Infection: Avoiding it like the plague


By Adit Selvaraj

Winter may be over, but the germs and the illnesses they bring don’t take a summer vacation.

Aarti Raja, associate professor in NSU’s department of biological sciences and specialist in microbiology, shared her tips and advice about avoiding sickness when living on campus.

What are some preventive measures you suggest to prevent contracting an illness while staying in the dorms?

“For most students staying in the dorms, in general the best preventive measures are good nutrition and good exercise.

“Nutrition is important to prevent illness. Definitely plan to eat a regular breakfast, lunch and dinner. Even if you can’t get the healthiest of foods, at least have a routine in place. Having a routine is very good. Make sure to eat around the same time every day. Ensuring that you don’t skip meals, especially breakfast, [is] a good start.

“Being a scientist and virologist, I’m a big proponent of vaccinations. Getting vaccinated can protect not only yourself, but the people around you as well. Staying on top of your vaccinations is imperative. You have to know what vaccinations you need, when you need them, and so on and so forth.

“Basic diseases, basic infectious diseases at least, are the usual culprits that make students sick. The flu, which happens typically during September through November, is a big thing for students to watch out for. However, NSU offers flu vaccinations every year, for everyone on campus. They have set dates at different locations on campus where you can get them. If you show up with your ID, and if you have insurance through the university, or even if you have insurance from an outside source, you’re allowed to go in and get those vaccines. It’s a great program and something that students should look at.

“A lot of times people think, ‘Well, I’m healthy, I don’t need this, I don’t have to worry about it,’ but when you live in the dorms and around other students, some of them who may have not gotten vaccinated or have traveled a lot, putting them in contact with potential non-native diseases, you never know who could be carrying a virus. Getting vaccinated will decrease the likelihood of contracting a disease from others.”

Are there any resources for on-campus students to seek medical treatment or maintain a healthy lifestyle?

“Definitely. Make sure you receive medical care. I know many students think that they’ll just fight the disease off and they’ll eventually get better, but sometimes that’s not the best way to go about it.

“Sometimes you’re not aware of your health or how to improve it and don’t know where to go to for help. That’s fine, because [NSU] has medical facilities for all students, faculty and staff so at least we have access to resources even for students on the campus. NSU has facilities where you can receive general care, such as the Sanford L. Ziff Healthcare Center. As long as you are a registered student with an ID, you should be able to go in and someone will be available to see you and provide services and suggestions with regards to getting over a particular ailment or even general health tips so you can maintain your health.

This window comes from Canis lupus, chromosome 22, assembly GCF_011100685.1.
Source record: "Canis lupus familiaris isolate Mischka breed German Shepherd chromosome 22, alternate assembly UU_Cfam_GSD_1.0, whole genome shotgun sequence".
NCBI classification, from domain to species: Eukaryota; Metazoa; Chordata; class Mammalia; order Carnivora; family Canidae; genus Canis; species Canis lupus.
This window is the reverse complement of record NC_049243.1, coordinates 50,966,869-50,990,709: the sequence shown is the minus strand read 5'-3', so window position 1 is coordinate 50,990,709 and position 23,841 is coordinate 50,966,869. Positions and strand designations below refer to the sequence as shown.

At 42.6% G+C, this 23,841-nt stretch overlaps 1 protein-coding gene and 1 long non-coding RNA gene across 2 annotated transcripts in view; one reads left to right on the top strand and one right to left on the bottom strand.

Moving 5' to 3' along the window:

“NSU also has a large recreational and wellness center, and they offer a slew of exercise equipment and programs you can use at no charge. It’s all readily available. A lot of times students either don’t know about the facilities or don’t want to make the effort to go out. I recommend going to the recreational center with a group of friends to motivate you and force you to stick to a schedule.

“Physical health is not the only thing that is important. There’s also mental health as well. There are counseling services readily available for students and faculty members. It’s important to know what facilities are there and utilize them to the fullest.”

Is there anything students can do to make sure they don’t repeatedly get sick?  Is there anything related to the living space that can contribute to sickness?

“To ensure your dorms are the right environment to maintain your health, of course one of the things you must do is have a clean living space. If you are living with another person, it’s important that both you and your roommate do your share to keep your space clean. Sometimes it’s as simple as cleaning once a week, if that’s the only time you have to do so. Wipe down counters, sweep the dust under your bed, clean the bathroom. Keeping a clean environment prevents transmission of microorganisms that can make you sick and reduces the chance of illness greatly.

“If you share common areas like kitchens, make sure to keep those clean, because not only are you going to be using them, but others will be as well. Additionally, if you’re sharing refrigerators, make sure to check once a week for food that is going bad or growing mold and dispose of them.

“Be aware that having a clean living space and cleaning regularly can make a huge difference to your overall health. As a college student, your immune system probably isn’t functioning at its best due to stress and other factors. Putting yourself in an environment that isn’t clean, compounded by a weakened immune system, puts you at greater risk of being sick.

“Good personal hygiene and a basic health regimen are imperative, whether you are a commuter or living on campus.”